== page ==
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This state park in Vineyard Haven is truly a natural wonder. The park consists of more than 5,000 acres (2,023 hectares) and is located in the center of the island. In the early 20th century, the park was established as a reserve dedicated towards the protection of Heath hens, a now extinct, specie of the Greater prairie chicken family. Today, the park is used for recreational purposes such as hiking, cross country skiing, cycling, horseback riding and more. There are picnic areas, rest rooms and showers available. A large environmental restoration project is underway in an attempt to revive the native grassland ecosystem.
Once a windswept prairie formed after the last Ice Age, the Long Point Wildlife Refuge now exists as a spectacular landscape replete with beaches, coastal grasslands and shrub forests. Straddling West Tisbury's coastline, it is one of the region's most reputed nature reserves since the year 1979. Easy trails, spanning 3.37 kilometers (2.1 miles) scythe through the woodland, looping along the beachfront, offering visitors a glimpse into the reserve's unique ecosystem. Although popular with birdwatchers, one can also kayak along the beach or engage in some stand-up paddleboarding.
Six miles of hiking trails meander through this 350-acre nature preserve. The well-marked trails lead visitors through open fields, woods, marshlands and beaches. Tree swallows, wood ducks, barn owls and osprey as well as other wildlife can be seen while walking around this wild and beautiful landscape. Special programs are held throughout the year, including Sea Ducks at Squibnocket in March and a large plant sale in May.
The Ocean Park offers seats and a gazebo to grab a bite at along the coast looking out over the Atlantic. Its fabulous location by the ocean offers joggers, walkers, and picnickers panoramic views, especially at sunset. Even in the warmest weather, a gentle breeze is always blowing much to the delight of day trippers and picnicking families. Because of its expansive layout by the sea, the park is used at night for firework displays, food festivals and other community events.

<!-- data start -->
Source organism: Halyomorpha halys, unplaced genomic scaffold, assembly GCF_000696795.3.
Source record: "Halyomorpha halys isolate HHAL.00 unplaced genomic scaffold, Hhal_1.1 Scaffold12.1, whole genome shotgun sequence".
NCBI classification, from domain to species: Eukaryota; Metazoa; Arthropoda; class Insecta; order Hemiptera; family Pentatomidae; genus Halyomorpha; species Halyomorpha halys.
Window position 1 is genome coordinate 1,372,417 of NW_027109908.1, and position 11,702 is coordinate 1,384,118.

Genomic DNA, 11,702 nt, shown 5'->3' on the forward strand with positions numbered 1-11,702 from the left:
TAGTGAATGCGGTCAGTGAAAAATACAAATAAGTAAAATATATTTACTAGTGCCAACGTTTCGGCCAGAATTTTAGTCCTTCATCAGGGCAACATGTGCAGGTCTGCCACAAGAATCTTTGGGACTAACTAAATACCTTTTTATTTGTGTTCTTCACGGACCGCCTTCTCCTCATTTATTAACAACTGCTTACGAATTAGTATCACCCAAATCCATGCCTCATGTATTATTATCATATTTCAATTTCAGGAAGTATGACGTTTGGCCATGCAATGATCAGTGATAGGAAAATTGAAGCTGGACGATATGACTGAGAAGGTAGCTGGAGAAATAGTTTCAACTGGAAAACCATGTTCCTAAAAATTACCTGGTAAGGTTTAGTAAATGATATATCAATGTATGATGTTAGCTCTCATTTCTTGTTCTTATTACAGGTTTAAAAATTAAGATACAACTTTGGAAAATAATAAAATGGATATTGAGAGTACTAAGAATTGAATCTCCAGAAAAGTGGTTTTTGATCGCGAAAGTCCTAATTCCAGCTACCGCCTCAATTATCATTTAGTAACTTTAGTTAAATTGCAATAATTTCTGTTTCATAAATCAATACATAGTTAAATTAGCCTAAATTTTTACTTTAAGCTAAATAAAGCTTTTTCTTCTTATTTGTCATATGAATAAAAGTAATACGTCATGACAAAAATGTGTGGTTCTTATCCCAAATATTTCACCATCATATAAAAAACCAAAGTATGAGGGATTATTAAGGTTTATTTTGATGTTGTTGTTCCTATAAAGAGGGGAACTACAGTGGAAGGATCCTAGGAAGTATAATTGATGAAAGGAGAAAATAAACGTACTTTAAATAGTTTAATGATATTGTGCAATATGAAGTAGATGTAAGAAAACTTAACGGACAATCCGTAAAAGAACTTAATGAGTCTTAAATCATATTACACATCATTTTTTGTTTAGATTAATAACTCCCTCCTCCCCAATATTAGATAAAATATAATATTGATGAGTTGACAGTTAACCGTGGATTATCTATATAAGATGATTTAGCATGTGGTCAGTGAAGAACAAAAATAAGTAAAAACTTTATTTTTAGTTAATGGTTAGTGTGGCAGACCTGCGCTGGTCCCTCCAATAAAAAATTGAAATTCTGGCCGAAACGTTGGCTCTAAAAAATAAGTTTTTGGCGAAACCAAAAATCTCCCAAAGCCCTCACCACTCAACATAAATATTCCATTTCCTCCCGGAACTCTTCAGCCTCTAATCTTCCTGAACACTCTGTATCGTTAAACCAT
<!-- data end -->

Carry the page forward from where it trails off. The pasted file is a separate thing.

One of the many lighthouses on Martha's Vineyard, the Edgartown grounds, managed by the Martha's Vineyard Historical Society, are open to the public. The view from the grounds is breathtaking. The lighthouse, built in 1875 and refurbished in 1985, is an example of Cape Cod style, with three rooms on the first floor and two on the second. It is 45 feet high, made of cast iron and continues to operate as a navigational aid. The walkway leading to the lighthouse is called the "bridge of sighs" because it is said that long ago, when men would leave on sailing trips, their girlfriends and wives would stand on the walkway and look out over the horizon to where their loves had gone.
South Beach, also known as Katama Beach, is a picturesque beach great for picnicking, surfing or simply getting lost in thought. The beach is bestowed with soft, brown sand and overlooks the majestic ocean. The strip of sand also features lifeguards, volleyball nets, free parking and bathrooms among other amenities. Note that even though the serene beach is touted as a family-friendly beach, the waves can get a little rough sometimes, so keep a look out for your kids while they are splashing about in the water.
Menemsha Hills Nature Reserve features 211 acres of woodland, rolling hills and sand cliffs, with 150-foot high headlands overlook the sea. There are over 3 miles of foot trails that lead past ancient stone walls through blueberry woodlands to the beach. On any given day harbor seals and flocks of scoters (sea ducks) are said to come ashore, adding to the scenic mile-long trail that runs to Prospect Hill, with a spectacular view of Gay Head.